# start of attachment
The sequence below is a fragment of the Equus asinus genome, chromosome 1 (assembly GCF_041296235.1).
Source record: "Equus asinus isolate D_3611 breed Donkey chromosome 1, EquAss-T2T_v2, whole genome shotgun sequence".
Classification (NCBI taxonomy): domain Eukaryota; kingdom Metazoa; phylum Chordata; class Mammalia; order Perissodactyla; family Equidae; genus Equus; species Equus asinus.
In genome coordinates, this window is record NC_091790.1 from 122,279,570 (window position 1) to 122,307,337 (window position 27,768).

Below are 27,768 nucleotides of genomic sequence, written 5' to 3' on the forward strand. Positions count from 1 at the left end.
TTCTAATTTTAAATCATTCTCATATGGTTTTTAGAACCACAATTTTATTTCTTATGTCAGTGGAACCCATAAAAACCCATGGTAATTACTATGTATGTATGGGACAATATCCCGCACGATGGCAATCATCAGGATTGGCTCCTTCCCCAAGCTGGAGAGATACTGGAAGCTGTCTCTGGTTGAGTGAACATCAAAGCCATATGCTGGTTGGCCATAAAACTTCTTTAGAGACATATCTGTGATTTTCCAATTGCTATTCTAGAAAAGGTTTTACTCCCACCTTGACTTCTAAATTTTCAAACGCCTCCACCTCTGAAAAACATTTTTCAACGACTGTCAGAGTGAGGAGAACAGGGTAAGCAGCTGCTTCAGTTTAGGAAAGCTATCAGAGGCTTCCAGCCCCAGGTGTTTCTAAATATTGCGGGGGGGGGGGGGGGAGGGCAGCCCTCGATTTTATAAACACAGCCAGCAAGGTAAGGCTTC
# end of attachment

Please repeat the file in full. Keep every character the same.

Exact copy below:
The sequence below is a fragment of the Equus asinus genome, chromosome 1 (assembly GCF_041296235.1).
Source record: "Equus asinus isolate D_3611 breed Donkey chromosome 1, EquAss-T2T_v2, whole genome shotgun sequence".
Classification (NCBI taxonomy): domain Eukaryota; kingdom Metazoa; phylum Chordata; class Mammalia; order Perissodactyla; family Equidae; genus Equus; species Equus asinus.
In genome coordinates, this window is record NC_091790.1 from 122,279,570 (window position 1) to 122,307,337 (window position 27,768).

Below are 27,768 nucleotides of genomic sequence, written 5' to 3' on the forward strand. Positions count from 1 at the left end.
TTCTAATTTTAAATCATTCTCATATGGTTTTTAGAACCACAATTTTATTTCTTATGTCAGTGGAACCCATAAAAACCCATGGTAATTACTATGTATGTATGGGACAATATCCCGCACGATGGCAATCATCAGGATTGGCTCCTTCCCCAAGCTGGAGAGATACTGGAAGCTGTCTCTGGTTGAGTGAACATCAAAGCCATATGCTGGTTGGCCATAAAACTTCTTTAGAGACATATCTGTGATTTTCCAATTGCTATTCTAGAAAAGGTTTTACTCCCACCTTGACTTCTAAATTTTCAAACGCCTCCACCTCTGAAAAACATTTTTCAACGACTGTCAGAGTGAGGAGAACAGGGTAAGCAGCTGCTTCAGTTTAGGAAAGCTATCAGAGGCTTCCAGCCCCAGGTGTTTCTAAATATTGCGGGGGGGGGGGGGGGAGGGCAGCCCTCGATTTTATAAACACAGCCAGCAAGGTAAGGCTTC